Kurtz’s later projects included the flops RETURN TO OZ and SLIPSTREAM (with STAR WARS’ Mark Hamill), the rarely seen animated THE THIEF AND THE COBBLER, and the animated Christian children’s TV series FRIENDS AND HEROES. He may not have been the most famous name in the “Star Wars Universe”, but Gary Kurtz certainly made his mark in American movies. Rest in peace, young Jedi.
Boston’s WLVI-TV 56 ran it’s ‘Creature Double Feature’ series from 1972 to 1983. Though fans remember it mostly for those fabulous giant monster movies starring Godzilla and friends, CDF occasionally featured some monsters of a different kind…
Roger Corman and Vincent Price had teamed to make five successful Edgar Allan Poe adaptations for American-International Pictures, beginning with 1960’s HOUSE OF USHER (there was a sixth, THE PREMATURE BURIAL, that starred Ray Milland rather than Price). Studio execs James Nicholson and Sam Arkoff, always on the lookout for ways to cut costs, joined forces with Britain’s Anglo-Amalgamated Productions (makers of the CARRY ON comedies) and shipped Corman and company to jolly ol’ England for the final two, THE MASQUE OF THE RED DEATH and THE TOMB OF LIGEIA. Both turned out to be high points in the Corman/Price/Poe series.
1964’s MASQUE OF THE RED DEATH is a sadistic, psychedelic nightmare of a film, with Corman ably assisted by ace cinematographer and future director Nicholas Roeg. Price plays Italian nobleman Prince Prospero, a Satan worshipper and dabbler in the black arts, who locks the lords and ladies of his decadent court in his castle while the plague of the Red Death ravages the villagers. He’s kidnapped local beauty Francesca, her lover Gino, and her father to amuse himself and his guests, trying to force the two men to battle to the death while also attempting to seduce the innocent Francesca. Prospero’s lady Julianna is scheming to make herself the bride of Satan, while guest Alfredo humiliates the diminutive paramour of dwarf Hop-Toad.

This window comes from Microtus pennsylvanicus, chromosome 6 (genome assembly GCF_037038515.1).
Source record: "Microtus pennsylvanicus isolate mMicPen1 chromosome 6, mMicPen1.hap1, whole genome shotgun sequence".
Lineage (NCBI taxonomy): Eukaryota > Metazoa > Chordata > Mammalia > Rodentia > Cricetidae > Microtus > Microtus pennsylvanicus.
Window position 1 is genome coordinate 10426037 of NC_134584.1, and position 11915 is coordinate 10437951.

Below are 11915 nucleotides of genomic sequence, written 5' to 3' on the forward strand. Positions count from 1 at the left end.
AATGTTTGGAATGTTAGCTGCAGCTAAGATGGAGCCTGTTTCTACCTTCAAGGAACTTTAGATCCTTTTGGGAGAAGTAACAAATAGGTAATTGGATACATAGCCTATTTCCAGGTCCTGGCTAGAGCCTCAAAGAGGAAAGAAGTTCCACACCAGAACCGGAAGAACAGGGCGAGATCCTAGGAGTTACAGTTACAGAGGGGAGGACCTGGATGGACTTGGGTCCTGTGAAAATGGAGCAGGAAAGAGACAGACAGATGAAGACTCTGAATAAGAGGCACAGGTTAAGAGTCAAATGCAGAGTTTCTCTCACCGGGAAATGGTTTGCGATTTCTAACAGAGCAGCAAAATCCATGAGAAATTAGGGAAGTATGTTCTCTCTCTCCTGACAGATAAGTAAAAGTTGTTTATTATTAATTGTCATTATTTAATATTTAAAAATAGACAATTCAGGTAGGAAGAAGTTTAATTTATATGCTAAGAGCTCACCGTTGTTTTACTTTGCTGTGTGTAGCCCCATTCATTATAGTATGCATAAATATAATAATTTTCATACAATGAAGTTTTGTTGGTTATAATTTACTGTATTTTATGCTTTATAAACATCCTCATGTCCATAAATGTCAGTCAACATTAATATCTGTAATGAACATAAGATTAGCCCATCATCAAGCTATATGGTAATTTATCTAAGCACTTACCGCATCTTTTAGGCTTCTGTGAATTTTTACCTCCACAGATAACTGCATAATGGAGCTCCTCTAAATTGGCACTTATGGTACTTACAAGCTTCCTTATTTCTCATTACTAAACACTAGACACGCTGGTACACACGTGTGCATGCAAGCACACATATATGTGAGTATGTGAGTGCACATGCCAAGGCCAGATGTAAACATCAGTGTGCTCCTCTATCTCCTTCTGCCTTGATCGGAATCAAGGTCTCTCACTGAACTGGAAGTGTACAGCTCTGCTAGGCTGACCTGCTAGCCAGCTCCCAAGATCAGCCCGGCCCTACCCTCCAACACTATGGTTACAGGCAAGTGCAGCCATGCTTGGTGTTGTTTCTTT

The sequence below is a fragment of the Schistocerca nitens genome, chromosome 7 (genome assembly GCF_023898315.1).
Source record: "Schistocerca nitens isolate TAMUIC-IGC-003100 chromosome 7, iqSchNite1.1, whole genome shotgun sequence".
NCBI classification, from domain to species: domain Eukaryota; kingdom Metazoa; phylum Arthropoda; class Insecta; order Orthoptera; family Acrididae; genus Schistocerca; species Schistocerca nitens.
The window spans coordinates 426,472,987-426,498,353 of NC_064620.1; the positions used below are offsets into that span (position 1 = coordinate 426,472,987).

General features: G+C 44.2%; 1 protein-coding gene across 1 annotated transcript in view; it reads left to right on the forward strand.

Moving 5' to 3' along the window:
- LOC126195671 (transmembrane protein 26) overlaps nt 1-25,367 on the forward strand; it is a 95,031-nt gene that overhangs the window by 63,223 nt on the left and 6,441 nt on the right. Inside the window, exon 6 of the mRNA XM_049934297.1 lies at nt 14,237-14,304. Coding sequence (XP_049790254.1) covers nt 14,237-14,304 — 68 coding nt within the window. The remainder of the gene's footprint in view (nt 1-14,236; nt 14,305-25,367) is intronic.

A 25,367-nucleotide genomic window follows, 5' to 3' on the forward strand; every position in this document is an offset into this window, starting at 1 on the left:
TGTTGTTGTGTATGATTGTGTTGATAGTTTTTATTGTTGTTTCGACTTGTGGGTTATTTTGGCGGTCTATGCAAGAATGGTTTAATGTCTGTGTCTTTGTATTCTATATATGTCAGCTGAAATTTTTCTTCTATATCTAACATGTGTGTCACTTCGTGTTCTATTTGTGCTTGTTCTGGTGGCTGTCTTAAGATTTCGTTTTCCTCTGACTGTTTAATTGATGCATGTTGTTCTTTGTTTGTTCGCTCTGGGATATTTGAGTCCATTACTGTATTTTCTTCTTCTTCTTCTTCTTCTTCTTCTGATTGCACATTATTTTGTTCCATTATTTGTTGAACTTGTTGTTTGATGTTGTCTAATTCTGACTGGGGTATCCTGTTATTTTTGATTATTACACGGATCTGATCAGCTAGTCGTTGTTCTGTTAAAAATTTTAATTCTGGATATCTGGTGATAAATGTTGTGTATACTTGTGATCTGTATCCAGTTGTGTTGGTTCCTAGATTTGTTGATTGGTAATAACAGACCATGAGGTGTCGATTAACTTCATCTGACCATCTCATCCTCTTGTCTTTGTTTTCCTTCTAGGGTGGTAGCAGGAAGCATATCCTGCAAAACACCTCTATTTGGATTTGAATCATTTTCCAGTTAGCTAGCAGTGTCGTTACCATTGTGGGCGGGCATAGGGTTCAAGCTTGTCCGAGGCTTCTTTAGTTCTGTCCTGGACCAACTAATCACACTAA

Julianna, jealous of Prospero’s fondness for Francesca, gives her the key to the dungeon to free Gino and her dad, only to be stopped by Prospero. This ends badly, as the men are made to slice their arms with daggers, one of which is poisoned, then Father is killed by Prospero’s hand, sending Gino out to face the Red Death. Julianna pays for her treachery against Prospero (following a weird sequence of her in a dreamlike state, surrounded by dancing demons and giving herself to Satan) by being pecked to death by a raven. Hop-Toad gets revenge of his own by giving Alfredo an ape costume to wear to the Masquerade, then tying him to a chandelier, hoisting him up, and burning him alive! The Masquerade itself is a bacchanalian orgy of decadence, interrupted by an uninvited guest… the Red Death personified!
Price is a malevolent force of evil, a sadist who degrades the members of his court and delights in his devilish cruelty. He also gives a powerful soliloquy on the nature of terror: “Terror? What do you know of Terror, Alfredo?… (a clock ticks in the background) Listen. Is it to awaken and hear the passing of time? Or the footsteps of someone who, just a moment before, was in your room? But let us not dwell on terror. The knowledge of terror is vouchsafed only to the precious few”. Jane Asher (then-girlfriend of Beatle Paul McCartney ) is good as the peasant Francesca, as are horror vets Hazel Court as Julianna and Patrick Magee as Alfredo. The wildly vivid color scheme, shocking debauchery, and pervasive aura of death and decay make THE MASQUE OF THE RED DEATH a horror classic, and a fan favorite.
THE TOMB OF LIGEIA was the last in the Corman/Price/Poe cycle, and in my opinion the best in the series. It’s a melancholy mood piece with supernatural and psychological overtones, and an overwhelmingly gloomy sense of dread. Beautiful Rowena Trevanian (Elizabeth Shepherd), out on a fox hunt, is thrown off her horse, landing at the gravesite of Ligeia Fell. She’s startled by Ligeia’s widowed husband Verden (Price), a sinister sort decked out in dark glasses (“I live at night, my vision is painfully acute”). He takes her to his neglected, cobwebbed abbey home to nurse her wounds, where his only companion is ancient servant Kendrick (Oliver Johnston) and a mysterious black cat.